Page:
Summer has come, which means that most TV networks have packed in their top-rated series, sealed the fates of those being canceled and started transitioning the schedule to a mix of reruns and light fare deemed unfit to run at the same time as the heavy hitters. For us at TV World, that means focusing on a few, choice series set for the summer months and, as always, the return of our recurring feature Catching Up in which we take a closer look at some shows from the past. There are a few potentially interesting premieres we're likely to cover throughout the summer and some old favorites like Futurama are slated for a return, so keep an eye out for content in addition to the items on this list. Without further ado, here's what's on the docket for summer 2011.
Adaptations are tricky. More than any other kind of TV show (or movie), they're bound to have vehement detractors because of divergences from the source material. But really, how closely an adaptation follows its source shouldn't be the ultimate goal of the production, though that's still central to its success. As much as I like the Song of Ice and Fire books (I'm now a full-on addict thanks to this show and George R.R. Martin's excellent characterization), I'm still willing to recognize that books and TV shows have different strengths. TV, at its core, is theater. Like the stage, it relies on actors and dialogue to make it interesting. TV can achieve neither the grandness of cinema nor the depth and density of literature. That's why Game of Thrones is essentially formatted as a chain of interpersonal scenes. A surprising amount of this show takes place in two-person conversations, even more so than the dialogue-heavy book. In "You Win or You Die", Game of Thrones uses this very actorly approach to storytelling to compensate for the loss of literary detail much more effectively than it did in last week's rushed-feeling episode, and without sacrificing the thrilling action of the book's back-loaded structure.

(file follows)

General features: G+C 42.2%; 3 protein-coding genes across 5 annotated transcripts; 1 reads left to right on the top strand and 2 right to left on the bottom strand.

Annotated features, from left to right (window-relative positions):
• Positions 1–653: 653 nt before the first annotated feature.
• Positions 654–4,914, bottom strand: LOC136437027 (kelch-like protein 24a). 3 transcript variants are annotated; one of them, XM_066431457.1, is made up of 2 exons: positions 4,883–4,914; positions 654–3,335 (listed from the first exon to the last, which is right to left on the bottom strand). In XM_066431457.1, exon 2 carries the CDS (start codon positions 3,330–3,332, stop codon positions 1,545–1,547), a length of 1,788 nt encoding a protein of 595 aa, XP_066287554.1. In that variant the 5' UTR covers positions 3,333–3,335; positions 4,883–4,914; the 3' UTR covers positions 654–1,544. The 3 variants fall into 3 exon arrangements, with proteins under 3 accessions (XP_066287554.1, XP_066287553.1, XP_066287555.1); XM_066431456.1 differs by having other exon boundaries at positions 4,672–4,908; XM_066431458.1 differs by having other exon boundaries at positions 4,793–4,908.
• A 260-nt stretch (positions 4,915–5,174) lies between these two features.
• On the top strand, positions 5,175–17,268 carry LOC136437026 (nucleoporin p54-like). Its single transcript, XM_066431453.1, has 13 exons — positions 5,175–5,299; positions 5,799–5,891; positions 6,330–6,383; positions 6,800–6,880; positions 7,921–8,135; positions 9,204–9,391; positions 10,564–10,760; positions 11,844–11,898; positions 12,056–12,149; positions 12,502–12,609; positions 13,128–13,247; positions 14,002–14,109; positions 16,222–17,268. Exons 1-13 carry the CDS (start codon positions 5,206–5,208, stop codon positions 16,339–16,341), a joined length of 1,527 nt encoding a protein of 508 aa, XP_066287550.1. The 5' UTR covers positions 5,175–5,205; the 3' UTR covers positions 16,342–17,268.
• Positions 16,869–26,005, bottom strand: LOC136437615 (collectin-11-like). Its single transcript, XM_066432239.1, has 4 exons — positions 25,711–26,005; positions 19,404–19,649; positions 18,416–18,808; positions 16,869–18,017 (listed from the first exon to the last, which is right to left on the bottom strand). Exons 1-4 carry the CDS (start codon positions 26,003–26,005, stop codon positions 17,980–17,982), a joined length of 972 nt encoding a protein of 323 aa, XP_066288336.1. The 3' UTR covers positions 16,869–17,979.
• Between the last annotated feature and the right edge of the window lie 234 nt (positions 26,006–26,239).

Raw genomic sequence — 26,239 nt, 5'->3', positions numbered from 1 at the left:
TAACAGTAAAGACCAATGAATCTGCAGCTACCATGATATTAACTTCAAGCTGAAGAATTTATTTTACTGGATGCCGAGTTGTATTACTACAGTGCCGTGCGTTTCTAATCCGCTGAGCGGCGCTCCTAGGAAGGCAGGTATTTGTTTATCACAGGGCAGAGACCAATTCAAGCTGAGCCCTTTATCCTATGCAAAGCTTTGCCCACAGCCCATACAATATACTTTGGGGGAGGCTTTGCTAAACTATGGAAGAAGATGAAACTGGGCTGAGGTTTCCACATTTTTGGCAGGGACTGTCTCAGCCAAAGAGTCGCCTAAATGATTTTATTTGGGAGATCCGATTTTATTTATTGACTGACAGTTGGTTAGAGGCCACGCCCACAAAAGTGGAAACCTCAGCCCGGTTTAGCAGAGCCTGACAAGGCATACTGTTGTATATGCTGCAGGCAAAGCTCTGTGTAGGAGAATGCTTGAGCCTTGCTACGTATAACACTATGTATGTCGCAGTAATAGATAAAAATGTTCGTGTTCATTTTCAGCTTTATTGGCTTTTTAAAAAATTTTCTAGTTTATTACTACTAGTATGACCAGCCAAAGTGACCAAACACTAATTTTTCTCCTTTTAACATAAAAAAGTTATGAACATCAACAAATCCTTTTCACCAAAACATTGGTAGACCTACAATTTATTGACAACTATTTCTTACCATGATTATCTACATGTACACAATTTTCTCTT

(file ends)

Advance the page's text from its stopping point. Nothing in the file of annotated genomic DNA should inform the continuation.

Realistically, there was only one thing I wanted out of Glee's Season 2 finale in New York. I wanted the experience to put things in sharp relief for the characters, to show them that their dramatic, teenage, high school lives in small-town Ohio aren't nearly as interesting or important as they've made them out to be. This didn't really happen, which I suppose shouldn't be a surprise. What's truly disappointing, though, is that "New York" doesn't really seem to say anything clearly. Its sentiments are all over the board and the whole thing melts into a rom-com goo by the end. There are little glimmers of meaning throughout the episode, but they all contradict one another so it's impossible to tell what it's supposed to be about.